Age range of radiocarbon dating
They are Stuiver and Polach (1977) define a radiocarbon date to include five things: (a) the use of the 5,568-year half-life (mean life 8,033 years); (b) the assumption of constancy of 14C atmospheric level during the past; (c) direct or indirect comparison to a known standard, oxalic acid; (d) isotopic fractionation normalization of all sample activities to the base of δ13C = −25 ‰; and (e) the year 1950 which is automatically the base year, with ages given in years BP (i.e., where present is defined as AD 1950).This is a very specific set of criteria for publishing conventional radiocarbon ages.When the lab performs the radiocarbon measurements, it is getting just that one measurement, which is the ratio of the C-14 content to the C-12 content.This C-14 content level is measured and reported with one standard deviation.If nobody else, Jull and Hodgins should be able to confirm the details of the tests run.Here is what I’ve been able to determine (or guess) from Krosney, however, who gives the most detailed account that is available to me right now. Christian Askeland has given us a blog post update at Evangelical Textual Criticism, including this exciting quote from that blog post: “The National Geographic Society granted the Arizona AMS laboratory permission to send me the actual results, and I am publishing an update on the dating of the Tchacos Codex based on the findings.” Also, “The lab had six test results.”] Krosney’s Account The raw data (such as it is) is reflected in the account presented by Krosney on pp.To run roughshod over the science (forgive me if I have misrepresented it somehow) of radiocarbon dating very quickly, there are two isotopes of Carbon in the sample that are measured: C-14 and C-12.The C-14 is an unstable isotope, while the C-12 is a stable isotope.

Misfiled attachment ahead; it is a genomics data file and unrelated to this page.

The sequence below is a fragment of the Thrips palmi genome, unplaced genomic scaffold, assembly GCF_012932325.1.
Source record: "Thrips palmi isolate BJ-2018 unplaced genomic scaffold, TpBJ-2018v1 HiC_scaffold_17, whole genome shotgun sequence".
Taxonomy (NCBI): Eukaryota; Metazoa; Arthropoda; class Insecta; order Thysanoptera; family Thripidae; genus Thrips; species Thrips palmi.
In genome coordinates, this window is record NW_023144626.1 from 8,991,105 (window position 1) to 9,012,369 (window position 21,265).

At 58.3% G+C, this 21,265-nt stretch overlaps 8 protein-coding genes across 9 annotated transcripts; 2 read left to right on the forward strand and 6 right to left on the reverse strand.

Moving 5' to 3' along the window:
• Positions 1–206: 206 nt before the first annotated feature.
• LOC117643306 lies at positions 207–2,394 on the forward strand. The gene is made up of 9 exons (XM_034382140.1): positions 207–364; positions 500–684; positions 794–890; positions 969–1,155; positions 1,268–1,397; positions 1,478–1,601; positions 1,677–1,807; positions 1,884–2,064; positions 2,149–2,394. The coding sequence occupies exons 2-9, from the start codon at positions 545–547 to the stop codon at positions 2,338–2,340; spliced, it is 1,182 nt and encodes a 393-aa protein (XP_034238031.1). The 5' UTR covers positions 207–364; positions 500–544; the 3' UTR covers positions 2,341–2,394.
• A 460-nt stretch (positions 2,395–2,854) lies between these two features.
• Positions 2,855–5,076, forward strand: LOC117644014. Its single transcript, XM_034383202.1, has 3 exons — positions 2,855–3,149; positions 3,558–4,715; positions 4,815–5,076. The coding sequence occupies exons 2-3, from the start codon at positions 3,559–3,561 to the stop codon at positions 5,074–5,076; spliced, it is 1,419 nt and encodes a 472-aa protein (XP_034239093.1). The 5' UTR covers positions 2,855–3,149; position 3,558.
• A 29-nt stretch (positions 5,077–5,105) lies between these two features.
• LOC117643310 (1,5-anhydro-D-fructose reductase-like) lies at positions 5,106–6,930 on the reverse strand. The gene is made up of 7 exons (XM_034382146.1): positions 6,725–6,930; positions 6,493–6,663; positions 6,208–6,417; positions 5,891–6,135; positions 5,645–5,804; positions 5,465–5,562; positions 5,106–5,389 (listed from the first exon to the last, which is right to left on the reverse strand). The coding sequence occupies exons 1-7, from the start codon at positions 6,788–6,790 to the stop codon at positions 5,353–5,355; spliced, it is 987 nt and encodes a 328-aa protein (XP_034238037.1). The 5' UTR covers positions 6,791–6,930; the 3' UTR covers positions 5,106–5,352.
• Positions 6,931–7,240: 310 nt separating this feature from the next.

The reason for my confidence here is not simply due to the reference to “radiocarbon years,” which already indicates as much.It is then converted into a “radiocarbon date” (equivalently, “radiocarbon age” and “radiocarbon years” BP) according to the conventions described above.The Wikipedia page on Radiocarbon dating actually seems to be fairly good and goes over some of the potential pitfalls involved in radiocarbon dating.The very specific band of /- margins of error mentioned, all between 47 and 58 years on each side, correspond result of a C-14 test and, specifically, to the 1-sigma confidence level that is used to express radiocarbon age results. Jull, “Accelerator radiocarbon dating of art, textiles, and artifacts,” in Nuclear News (June 1998).For such figures, we should expect a figure between 40 and 60 years on each side, as Jull’s own publication record bears out: “The AMS method has generally improved since its inception, so that external precision of about ±0.5 percent in 14C content, or ±40 years in uncalibrated radiocarbon age are possible on 1-mg-sized samples.” “For radiocarbon ages, errors of about ±50 years on recent material are typical for accelerator measurements.” – A. The use of /- expressions (“plus or minus”) is also consistent with the idea that we are seeing (uncalibrated) “radiocarbon years” here.